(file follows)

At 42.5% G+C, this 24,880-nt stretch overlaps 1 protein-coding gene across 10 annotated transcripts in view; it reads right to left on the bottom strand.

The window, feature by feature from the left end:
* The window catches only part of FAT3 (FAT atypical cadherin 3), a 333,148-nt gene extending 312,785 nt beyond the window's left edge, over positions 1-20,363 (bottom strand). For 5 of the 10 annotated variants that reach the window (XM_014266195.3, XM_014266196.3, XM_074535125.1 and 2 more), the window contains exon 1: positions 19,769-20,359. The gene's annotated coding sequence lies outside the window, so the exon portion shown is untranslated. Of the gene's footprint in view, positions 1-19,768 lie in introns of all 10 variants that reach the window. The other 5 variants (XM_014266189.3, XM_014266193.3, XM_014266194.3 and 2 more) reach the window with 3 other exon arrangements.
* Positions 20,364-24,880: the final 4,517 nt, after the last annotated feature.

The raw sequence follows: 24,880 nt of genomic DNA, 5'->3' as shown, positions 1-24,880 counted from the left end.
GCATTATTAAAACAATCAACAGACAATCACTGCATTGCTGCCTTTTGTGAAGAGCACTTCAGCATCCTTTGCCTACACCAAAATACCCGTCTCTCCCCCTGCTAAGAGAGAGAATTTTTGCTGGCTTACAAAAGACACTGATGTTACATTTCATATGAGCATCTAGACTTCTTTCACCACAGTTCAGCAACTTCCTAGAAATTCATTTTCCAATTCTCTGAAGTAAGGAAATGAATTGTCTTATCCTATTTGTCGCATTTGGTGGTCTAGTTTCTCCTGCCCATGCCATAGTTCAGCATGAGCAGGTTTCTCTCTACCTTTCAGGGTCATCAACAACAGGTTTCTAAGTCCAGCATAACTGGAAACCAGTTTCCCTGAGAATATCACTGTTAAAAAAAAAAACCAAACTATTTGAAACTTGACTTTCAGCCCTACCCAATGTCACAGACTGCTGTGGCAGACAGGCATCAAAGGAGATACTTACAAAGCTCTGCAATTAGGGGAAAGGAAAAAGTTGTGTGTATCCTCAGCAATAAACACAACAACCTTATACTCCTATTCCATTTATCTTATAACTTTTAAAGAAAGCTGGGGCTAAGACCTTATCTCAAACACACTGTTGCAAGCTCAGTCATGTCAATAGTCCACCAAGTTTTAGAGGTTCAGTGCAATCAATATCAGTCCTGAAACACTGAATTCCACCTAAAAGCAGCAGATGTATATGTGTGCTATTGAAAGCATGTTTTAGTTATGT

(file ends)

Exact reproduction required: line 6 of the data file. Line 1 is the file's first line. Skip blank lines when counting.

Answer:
GCATTATTAAAACAATCAACAGACAATCACTGCATTGCTGCCTTTTGTGAAGAGCACTTCAGCATCCTTTGCCTACACCAAAATACCCGTCTCTCCCCCTGCTAAGAGAGAGAATTTTTGCTGGCTTACAAAAGACACTGATGTTACATTTCATATGAGCATCTAGACTTCTTTCACCACAGTTCAGCAACTTCCTAGAAATTCATTTTCCAATTCTCTGAAGTAAGGAAATGAATTGTCTTATCCTATTTGTCGCATTTGGTGGTCTAGTTTCTCCTGCCCATGCCATAGTTCAGCATGAGCAGGTTTCTCTCTACCTTTCAGGGTCATCAACAACAGGTTTCTAAGTCCAGCATAACTGGAAACCAGTTTCCCTGAGAATATCACTGTTAAAAAAAAAAACCAAACTATTTGAAACTTGACTTTCAGCCCTACCCAATGTCACAGACTGCTGTGGCAGACAGGCATCAAAGGAGATACTTACAAAGCTCTGCAATTAGGGGAAAGGAAAAAGTTGTGTGTATCCTCAGCAATAAACACAACAACCTTATACTCCTATTCCATTTATCTTATAACTTTTAAAGAAAGCTGGGGCTAAGACCTTATCTCAAACACACTGTTGCAAGCTCAGTCATGTCAATAGTCCACCAAGTTTTAGAGGTTCAGTGCAATCAATATCAGTCCTGAAACACTGAATTCCACCTAAAAGCAGCAGATGTATATGTGTGCTATTGAAAGCATGTTTTAGTTATGT